OBJECTIVE: This paper discusses the problem of delirium and the challenges of accurately assessing, preventing and managing patients with delirium in an acute care setting.
PRIMARY ARGUMENT: Acute confusion, also known as delirium, is misdiagnosed and under-treated in up to 94% of older patients in hospitals. With the ageing population, this problem will increase dramatically in the Australian setting. Managing patients with delirium is challenging not only for the management of their basic nursing care needs but also because they are prone to adverse events such as falls and medication problems. In order to address this issue it is vital that health care professionals routinely assess patients for signs of delirium. The current 'gold standard' for assessing delirium is the use of the Confusion Assessment Method (CAM) which has been developed based on the diagnostic criteria set by the Diagnostic and Statistical Manual of Mental Disorders DSM-IV and can be used by non-psychiatrists. Further, increased attention should be given to the prevention and management of delirium and the use of orientation and validation therapy.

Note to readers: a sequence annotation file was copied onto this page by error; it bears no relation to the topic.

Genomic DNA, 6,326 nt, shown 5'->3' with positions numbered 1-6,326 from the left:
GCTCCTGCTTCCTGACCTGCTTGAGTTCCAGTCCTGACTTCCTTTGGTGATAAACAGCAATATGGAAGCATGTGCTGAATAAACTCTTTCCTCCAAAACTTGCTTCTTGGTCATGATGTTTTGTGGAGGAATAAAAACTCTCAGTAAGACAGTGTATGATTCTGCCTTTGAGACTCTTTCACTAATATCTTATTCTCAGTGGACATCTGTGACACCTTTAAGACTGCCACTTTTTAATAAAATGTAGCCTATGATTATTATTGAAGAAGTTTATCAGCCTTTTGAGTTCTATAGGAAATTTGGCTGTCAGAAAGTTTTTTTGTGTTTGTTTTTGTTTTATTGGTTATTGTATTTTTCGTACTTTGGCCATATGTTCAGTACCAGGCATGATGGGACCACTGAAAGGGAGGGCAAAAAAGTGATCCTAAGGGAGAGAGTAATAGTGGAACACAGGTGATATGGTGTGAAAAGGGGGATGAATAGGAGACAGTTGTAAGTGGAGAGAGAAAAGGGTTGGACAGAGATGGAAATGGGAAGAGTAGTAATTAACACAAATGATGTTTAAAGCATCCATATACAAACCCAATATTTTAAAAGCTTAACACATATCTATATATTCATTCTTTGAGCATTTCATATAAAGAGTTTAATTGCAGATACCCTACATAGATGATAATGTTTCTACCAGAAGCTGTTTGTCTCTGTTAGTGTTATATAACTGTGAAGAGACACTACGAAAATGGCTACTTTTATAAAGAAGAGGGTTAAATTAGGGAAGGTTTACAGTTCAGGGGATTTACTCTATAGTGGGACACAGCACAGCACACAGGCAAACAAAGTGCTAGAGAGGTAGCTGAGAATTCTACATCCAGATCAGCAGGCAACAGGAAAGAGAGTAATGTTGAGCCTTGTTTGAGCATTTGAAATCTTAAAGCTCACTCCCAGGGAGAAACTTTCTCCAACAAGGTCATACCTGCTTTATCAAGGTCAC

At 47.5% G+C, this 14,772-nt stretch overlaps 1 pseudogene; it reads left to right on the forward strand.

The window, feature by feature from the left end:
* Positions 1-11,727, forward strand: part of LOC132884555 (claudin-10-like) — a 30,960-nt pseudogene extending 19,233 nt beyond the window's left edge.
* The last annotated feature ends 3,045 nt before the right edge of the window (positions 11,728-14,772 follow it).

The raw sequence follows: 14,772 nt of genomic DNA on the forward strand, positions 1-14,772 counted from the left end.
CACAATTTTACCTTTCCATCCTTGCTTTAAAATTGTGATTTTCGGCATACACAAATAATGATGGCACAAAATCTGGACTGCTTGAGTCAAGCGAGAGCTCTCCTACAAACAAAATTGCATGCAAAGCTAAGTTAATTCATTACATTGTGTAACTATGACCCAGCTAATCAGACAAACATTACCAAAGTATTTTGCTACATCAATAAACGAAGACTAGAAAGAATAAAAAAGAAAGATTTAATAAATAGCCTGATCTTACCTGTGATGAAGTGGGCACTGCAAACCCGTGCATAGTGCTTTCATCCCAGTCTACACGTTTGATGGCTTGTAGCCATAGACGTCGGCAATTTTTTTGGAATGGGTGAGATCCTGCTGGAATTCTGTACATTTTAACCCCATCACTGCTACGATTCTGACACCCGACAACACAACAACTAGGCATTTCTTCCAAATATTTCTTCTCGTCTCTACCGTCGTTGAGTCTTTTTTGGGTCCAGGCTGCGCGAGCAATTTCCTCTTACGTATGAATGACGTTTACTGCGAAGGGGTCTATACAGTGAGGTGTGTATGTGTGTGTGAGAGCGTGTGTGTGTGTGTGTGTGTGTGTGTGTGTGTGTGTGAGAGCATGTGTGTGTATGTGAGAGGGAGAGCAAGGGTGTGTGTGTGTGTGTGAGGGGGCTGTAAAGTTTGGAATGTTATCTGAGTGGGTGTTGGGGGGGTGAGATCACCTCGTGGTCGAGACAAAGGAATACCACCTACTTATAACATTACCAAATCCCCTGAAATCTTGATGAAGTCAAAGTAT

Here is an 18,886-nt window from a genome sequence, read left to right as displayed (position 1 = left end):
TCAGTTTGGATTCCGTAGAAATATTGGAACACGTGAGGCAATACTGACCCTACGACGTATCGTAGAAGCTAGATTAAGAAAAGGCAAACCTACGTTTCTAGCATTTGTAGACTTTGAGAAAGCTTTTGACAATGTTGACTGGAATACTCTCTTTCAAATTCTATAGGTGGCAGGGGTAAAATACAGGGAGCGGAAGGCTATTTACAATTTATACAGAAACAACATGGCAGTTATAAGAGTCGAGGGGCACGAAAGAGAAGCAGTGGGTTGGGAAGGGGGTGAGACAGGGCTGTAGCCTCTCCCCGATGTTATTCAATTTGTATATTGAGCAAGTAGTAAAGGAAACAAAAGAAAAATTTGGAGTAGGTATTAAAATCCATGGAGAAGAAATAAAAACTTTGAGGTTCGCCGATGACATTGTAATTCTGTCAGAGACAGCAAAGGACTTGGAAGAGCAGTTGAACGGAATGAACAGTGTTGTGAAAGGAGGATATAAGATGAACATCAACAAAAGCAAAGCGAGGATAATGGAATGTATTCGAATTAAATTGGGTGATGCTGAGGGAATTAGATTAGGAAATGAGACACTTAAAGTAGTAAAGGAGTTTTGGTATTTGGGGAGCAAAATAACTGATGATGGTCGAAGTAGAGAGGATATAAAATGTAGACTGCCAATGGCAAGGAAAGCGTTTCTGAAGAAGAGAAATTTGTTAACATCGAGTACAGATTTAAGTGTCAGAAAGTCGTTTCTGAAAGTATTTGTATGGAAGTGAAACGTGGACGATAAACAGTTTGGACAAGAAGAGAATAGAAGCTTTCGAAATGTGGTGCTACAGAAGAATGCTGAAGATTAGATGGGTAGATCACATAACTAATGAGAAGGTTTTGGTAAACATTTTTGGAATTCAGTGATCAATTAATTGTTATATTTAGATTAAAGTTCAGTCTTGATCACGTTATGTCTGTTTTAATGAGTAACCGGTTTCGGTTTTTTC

CONCLUSION: Research indicates that early identification and intervention can help to limit any negative effects or adverse events. Increasing knowledge and awareness of early detection and efficient management of delirium is the first step toward prevention.
|Number of pages||5|
|Journal||Australian Journal of Advanced Nursing|
|Publication status||Published - 30 Mar 2006|
- Aged, 80 and over
- Diagnostic Errors
- Nursing Assessment
- Risk Management
- Socioenvironmental Therapy
- Journal Article